Dead Aid: Why Aid Is Not Working and How There Is a Better Way for Africa. Moyo, a 40-year-old Zambian who has worked as an investment banker for Goldman Sachs and as a consultant for the World Bank, believes that foreign aid is a curse that has crippled and corrupted Africa—and that China offers a way out of the mess the West has made.

Some additional links:

1. Via Chris Blattman
2. Foreign Affairs:

Why would the Chinese government push some of its labor- and energy-intensive industries to move to special economic zones in Africa, even as the U.S. Congress bans the U.S. Agency for International Development from financing any activities that could relocate the jobs of Americans overseas? Because Chinese planners want industrialists at home to move up the value chain. Polluting industries such as leather tanneries and metal smelters are no longer tolerated in many Chinese cities.

3. The Atlantic (interesting throughout):

Many Chinese agricultural initiatives are shrouded in mystery. In 2006, for instance, China offered a $2 billion soft loan to Mozambique for a project to dam the Zambezi River Valley, amid some of the continent’s most fertile soils. The following year, Chinese and Mozambican officials reportedly signed a memorandum of understanding allowing 3,000 Chinese settlers to begin farming in the area. But following a local uproar, Mozambique’s government denied all reports of the plan, and little has been heard of it since. ...

... The stop-and-go quality of major Chinese farming deals and the strong feelings that they’ve produced suggest that the honeymoon between the Chinese and Africans may not last long. During the course of my trip, land issues seemed to bring out the ugliest biases in the people I spoke to. “If you gave this land to Chinese people to work it, this place would be rich overnight,” said one Chinese woman immigrant, a middle-aged trader in southern Congo: “They’re too lazy, these Africans.” Many Africans, for their part, were intensely wary of Chinese immigration; Daniel told me that this was a particularly raw issue among many of his friends. Conspiracy theories echoed frequently. In Dar, for instance, rumors had spread that the new national sports stadium was part of a secret deal to grant land to Chinese farmers in Tanzania.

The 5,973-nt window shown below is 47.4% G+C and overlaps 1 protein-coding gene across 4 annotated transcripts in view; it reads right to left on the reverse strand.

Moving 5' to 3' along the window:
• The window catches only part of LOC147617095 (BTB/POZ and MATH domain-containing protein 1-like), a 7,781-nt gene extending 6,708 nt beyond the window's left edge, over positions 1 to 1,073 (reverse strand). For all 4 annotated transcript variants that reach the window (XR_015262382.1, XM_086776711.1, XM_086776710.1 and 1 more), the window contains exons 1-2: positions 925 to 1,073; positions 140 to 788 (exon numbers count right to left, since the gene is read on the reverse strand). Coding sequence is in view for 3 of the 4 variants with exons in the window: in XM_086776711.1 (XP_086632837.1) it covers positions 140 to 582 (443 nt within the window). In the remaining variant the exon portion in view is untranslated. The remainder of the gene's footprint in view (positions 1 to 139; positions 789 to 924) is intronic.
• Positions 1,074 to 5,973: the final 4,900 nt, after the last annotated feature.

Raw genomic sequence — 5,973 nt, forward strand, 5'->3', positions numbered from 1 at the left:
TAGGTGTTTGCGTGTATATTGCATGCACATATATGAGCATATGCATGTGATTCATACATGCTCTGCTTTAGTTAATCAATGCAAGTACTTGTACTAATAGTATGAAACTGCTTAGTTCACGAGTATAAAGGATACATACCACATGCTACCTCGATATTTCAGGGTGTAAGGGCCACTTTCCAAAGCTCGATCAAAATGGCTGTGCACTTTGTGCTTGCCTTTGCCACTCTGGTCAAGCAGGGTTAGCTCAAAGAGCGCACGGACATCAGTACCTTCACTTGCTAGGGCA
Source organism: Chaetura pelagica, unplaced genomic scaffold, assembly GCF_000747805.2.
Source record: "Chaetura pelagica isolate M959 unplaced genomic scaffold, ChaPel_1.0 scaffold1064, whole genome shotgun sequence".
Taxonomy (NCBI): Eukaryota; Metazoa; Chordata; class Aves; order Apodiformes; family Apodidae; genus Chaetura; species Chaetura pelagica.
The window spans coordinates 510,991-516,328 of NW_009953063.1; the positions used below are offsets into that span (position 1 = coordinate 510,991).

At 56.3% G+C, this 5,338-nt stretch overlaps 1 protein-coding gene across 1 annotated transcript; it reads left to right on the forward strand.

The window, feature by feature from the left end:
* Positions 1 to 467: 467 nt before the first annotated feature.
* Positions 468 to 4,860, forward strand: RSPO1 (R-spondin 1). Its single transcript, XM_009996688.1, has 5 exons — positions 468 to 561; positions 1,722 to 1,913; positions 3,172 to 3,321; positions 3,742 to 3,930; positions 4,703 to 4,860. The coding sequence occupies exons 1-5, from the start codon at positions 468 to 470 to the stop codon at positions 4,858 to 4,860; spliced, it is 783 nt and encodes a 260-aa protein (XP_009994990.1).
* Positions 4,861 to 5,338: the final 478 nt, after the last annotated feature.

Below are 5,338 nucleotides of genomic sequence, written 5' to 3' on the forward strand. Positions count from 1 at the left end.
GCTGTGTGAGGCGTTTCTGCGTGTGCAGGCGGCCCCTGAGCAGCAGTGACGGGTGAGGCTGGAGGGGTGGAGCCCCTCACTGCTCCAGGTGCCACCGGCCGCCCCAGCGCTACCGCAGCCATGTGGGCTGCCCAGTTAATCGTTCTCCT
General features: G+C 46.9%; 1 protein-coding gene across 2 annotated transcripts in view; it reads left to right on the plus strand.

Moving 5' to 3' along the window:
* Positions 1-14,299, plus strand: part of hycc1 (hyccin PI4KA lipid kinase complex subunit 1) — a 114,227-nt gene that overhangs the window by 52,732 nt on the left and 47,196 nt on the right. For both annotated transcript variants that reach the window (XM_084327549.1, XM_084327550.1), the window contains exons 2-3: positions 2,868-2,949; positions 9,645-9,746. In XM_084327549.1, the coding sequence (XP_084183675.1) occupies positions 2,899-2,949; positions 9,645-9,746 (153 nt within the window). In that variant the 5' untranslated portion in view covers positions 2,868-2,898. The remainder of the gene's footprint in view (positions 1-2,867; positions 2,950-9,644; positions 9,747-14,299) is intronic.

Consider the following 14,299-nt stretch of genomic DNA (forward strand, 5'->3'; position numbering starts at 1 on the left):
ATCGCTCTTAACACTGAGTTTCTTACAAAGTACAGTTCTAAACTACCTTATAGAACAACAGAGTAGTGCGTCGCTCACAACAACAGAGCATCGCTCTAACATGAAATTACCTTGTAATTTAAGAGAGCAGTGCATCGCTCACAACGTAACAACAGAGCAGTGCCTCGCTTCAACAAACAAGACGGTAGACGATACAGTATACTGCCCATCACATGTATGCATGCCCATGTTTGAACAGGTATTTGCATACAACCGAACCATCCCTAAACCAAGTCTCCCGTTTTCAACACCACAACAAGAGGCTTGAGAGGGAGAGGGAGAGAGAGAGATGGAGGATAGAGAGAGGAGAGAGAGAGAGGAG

... Many Chinese fortune seekers had hired African work gangs to dig for copper, sometimes even in Lubumbashi’s red-clay streets. “They were profiteers and speculators,” said one local businessman. “Congo got nothing from them.” Most of them dug “no more than 20 feet deep, which requires no investment at all.” The government belatedly tried to reassert control, requiring all those who mined copper to smelt it as well, and to make more-substantial investments in equipment, in order to generate more jobs and tax revenue and to make the industry more sustainable. In response, small operators scrambled to build small, inefficient furnaces. In 2008, as prices tumbled from $9,000 a ton to a low of $3,500, the makeshift smelters closed down and the Chinese owners fled, leaving their Congolese workers unpaid and the landscape littered with industrial refuse.

Why Washington is the way it is

According to Jeff Goldberg:

In some places (though not in the District of Columbia, where I also live) it is legal to reserve a parking spot using lawn furniture until the streets are cleared. I once would have agreed that this is an unfriendly practice, but this winter’s storms convinced me otherwise. I live in a special area of Washington that was established by the federal government as a reservation for former employees of Ralph Nader, and while my neighbors are thoughtful people who support our local NPR affiliate and believe that War Is Not the Answer, they’re not very good at shoveling snow. This may be because, as liberals, they believe that street-clearing is the job of the government. Or because they think that mechanical snowblowers cause global warming. ...